Data Analysis and Statistics
The size of the sample was calculated by the formula: (n is the total of patients with newly diagnosed T2D, Zα/2 = 1.96 (with α = 0.05)) and S was the standard deviation of serum GLP-1 (3.9 pmol/L). Δ was the expected standard deviation for serum GLP-1 before and after treatment, in our study, it was 1.2pmol/L. Normally distributed data were expressed as mean±SD. Differences between groups were examined with Student’s t-test or Mann Whitney’s test. Correlations between serum GLP-1 levels and other variables were evaluated with Pearson’s and Spearman correlation analysis for normal distribution and skewed distribution variables, respectively. Two-tailed P values < 0.05 were defined as statistically significant. To test the difference between before and after treatments with Sitagliptin, we used Cohen’s d test, if d was greater than or equal to 0.2, it was assigned as a significant difference.
Study Population Characteristics
44 patients with newly diagnosed T2D were treated with Sitagliptin (dose of 100mg/day) for the duration of 3 months and 52 healthy participants. The two groups have the same characteristics but there were a significant decrease of serum GLP-1 concentrations, and significant increases of FPG, HbA1C, C-peptide, insulin in patients with T2D in comparison to those in healthy participants (Table 1).
Table 1 Baseline Demographic Background Characteristics of Study Population
Glycemic Controls, Insulin Resistance, Peripheral Insulin Sensitivity, and Beta-Cell Function
When we measured insulin resistance and beta-cell function indices with HOMA2 calculators, T2D group showed significantly worse peripheral insulin sensitivity, insulin resistance and beta-cell function than the control group (60.03 vs 84.91, p < 0.01; 2.36 vs 1.39, p < 0.001; 53.77 vs 105.85, p < 0.01; respectively), especially the decrease of beta-cell function (Table 2).
Table 2 Indices of Beta-Cell Function, Insulin Resistance and Insulin Sensitivity Before Treatment
Treatment with Sitagliptin alone in patients with T2D reduced HbA1C and FPG statistically in comparison to before treatment and there were no hypoglycemic events. Whilst there were increases in fasting insulin and C-peptide levels, the difference was not significant (p > 0.05) after treatment. BMI indices and weight of patients with T2D decreased significantly in comparison to those before treatment. Regarding lipid profile, whilst triglyceride changed slightly, cholesterol, LDL-C, and HDL-C concentrations witnessed significant differences.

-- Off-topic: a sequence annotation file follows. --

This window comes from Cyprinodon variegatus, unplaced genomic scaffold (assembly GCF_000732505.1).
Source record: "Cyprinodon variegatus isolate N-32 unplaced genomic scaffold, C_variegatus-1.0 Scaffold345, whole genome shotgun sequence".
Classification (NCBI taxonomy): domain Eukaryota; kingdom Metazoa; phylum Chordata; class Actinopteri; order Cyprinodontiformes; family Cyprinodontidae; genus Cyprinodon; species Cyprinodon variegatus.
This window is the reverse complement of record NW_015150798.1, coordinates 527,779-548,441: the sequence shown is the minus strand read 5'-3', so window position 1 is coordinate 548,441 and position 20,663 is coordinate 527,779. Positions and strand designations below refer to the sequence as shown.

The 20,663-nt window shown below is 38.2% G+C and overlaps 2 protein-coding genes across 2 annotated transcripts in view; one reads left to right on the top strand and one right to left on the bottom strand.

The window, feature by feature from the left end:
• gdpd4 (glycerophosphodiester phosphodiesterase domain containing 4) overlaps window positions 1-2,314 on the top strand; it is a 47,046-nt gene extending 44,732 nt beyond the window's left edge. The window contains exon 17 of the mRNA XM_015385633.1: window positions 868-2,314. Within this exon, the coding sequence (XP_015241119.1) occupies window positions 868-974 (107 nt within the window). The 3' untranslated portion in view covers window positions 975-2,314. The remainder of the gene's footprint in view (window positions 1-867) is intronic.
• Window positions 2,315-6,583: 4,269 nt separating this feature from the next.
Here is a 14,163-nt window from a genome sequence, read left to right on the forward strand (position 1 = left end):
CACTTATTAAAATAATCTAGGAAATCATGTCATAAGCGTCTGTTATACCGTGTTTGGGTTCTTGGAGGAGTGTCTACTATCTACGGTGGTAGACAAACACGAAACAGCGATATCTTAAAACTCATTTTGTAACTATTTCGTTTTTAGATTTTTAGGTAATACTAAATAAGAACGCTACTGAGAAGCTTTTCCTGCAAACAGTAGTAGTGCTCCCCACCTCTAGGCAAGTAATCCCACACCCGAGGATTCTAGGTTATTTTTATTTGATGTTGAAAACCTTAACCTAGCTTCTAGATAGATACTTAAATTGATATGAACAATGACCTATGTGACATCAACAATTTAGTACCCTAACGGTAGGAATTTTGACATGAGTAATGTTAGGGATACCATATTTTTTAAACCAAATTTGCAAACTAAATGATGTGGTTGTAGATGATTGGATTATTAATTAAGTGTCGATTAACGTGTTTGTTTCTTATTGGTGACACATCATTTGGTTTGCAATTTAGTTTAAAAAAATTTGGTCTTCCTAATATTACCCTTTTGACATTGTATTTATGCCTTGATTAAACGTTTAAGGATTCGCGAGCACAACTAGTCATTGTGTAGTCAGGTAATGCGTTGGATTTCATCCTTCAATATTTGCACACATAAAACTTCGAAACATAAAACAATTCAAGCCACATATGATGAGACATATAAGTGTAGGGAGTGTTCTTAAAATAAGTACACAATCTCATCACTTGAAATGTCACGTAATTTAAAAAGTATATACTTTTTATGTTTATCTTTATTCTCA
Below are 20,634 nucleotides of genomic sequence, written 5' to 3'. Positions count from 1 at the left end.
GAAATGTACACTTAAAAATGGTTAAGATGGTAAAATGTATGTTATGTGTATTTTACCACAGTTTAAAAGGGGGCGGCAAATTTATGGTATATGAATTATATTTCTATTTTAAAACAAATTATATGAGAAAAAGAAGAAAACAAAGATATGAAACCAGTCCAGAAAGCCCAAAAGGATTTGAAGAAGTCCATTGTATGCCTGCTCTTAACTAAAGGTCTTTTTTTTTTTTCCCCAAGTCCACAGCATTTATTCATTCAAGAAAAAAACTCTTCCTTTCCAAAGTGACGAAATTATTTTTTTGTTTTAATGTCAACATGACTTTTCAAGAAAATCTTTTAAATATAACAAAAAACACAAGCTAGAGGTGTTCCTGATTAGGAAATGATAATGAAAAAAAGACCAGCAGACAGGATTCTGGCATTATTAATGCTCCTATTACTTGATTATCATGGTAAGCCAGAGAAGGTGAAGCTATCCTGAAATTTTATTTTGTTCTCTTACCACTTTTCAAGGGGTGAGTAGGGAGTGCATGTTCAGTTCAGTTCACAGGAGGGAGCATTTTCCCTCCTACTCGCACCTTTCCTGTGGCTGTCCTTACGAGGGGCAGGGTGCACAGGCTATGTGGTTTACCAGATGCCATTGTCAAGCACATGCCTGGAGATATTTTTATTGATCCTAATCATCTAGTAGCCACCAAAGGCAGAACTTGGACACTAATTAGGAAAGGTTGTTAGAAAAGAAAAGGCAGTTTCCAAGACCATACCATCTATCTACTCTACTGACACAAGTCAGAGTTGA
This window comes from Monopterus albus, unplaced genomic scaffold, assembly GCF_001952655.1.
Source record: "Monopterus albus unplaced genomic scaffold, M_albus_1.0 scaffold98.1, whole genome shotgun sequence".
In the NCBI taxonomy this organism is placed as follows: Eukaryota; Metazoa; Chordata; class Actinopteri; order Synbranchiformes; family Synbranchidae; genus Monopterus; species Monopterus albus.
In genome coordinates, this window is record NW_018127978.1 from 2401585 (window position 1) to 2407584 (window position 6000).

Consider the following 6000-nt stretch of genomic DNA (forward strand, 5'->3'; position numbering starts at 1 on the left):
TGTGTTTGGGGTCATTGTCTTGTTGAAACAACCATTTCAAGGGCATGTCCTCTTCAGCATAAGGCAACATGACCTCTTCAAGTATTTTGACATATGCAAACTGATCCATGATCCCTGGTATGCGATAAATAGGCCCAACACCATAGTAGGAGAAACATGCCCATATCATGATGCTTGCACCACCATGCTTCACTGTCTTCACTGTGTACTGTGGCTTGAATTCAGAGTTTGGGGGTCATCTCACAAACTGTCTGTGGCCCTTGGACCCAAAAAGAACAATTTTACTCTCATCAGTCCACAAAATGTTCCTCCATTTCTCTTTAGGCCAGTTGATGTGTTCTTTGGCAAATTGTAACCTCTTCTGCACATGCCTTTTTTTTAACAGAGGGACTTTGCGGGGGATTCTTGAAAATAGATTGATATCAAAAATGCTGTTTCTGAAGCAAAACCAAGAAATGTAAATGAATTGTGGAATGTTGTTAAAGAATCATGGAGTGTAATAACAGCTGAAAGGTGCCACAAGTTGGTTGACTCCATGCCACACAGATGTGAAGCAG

After treatment of Sitagliptin with the stable dose of 100 mg/day for 3 months, changes in HOMA2-B and HOMA2-IR were found significantly in patients with T2D (with the different of 36.28 and - 0.55, respectively). Despite an insignificant change, there was an upward trend of HOMA2-S. Serum GLP-1 concentrations in patients with T2D treated with Sitagliptin increased significantly after 3 months and did not show a significant difference in comparison to those in the control group (12.83 ± 5.78 and 12.97 ± 5.85 pmol/L, respectively, p>0.05). Besides, patients with T2D showed no significant changes in both liver and renal functions via creatinine, ALT and AST after treatment with Sitagliptin (Table 3).
Table 3 Changes in Paraclinical Parameters in Patients with T2D Treated with Sitagliptin 100 mg/Day
After a 3-month duration of Sitagliptin usage, whereas both FPG and HbA1C decreased significantly with reductions of - 3.14 mmol/L and - 0.43 %, respectively; both serum insulin and C-peptide concentrations increased but differences were not significant. In our study, we chose the threshold for normal beta-cell function was the value of mean – 2SD in the control group, and as the result, we assigned abnormal beta-cell function if beta-cell function in patients with T2D was less than 43.37%. There were 4 patients after treatment with Sitagliptin witnessing a low beta-cell function but it was still improved in comparison to that at onset (Figure 1).
Independent Variables Correlated with Beta-Cell Function and Insulin Indices
Among patients with T2D treated with Sitagliptin 100mg/day, we found that only 40 patients appeared to have increased in beta-cell function. And hence, we made an insight on correlations of independent variables with beta-cell function and insulin indices for only this group to find out some potential factors contributed to this change.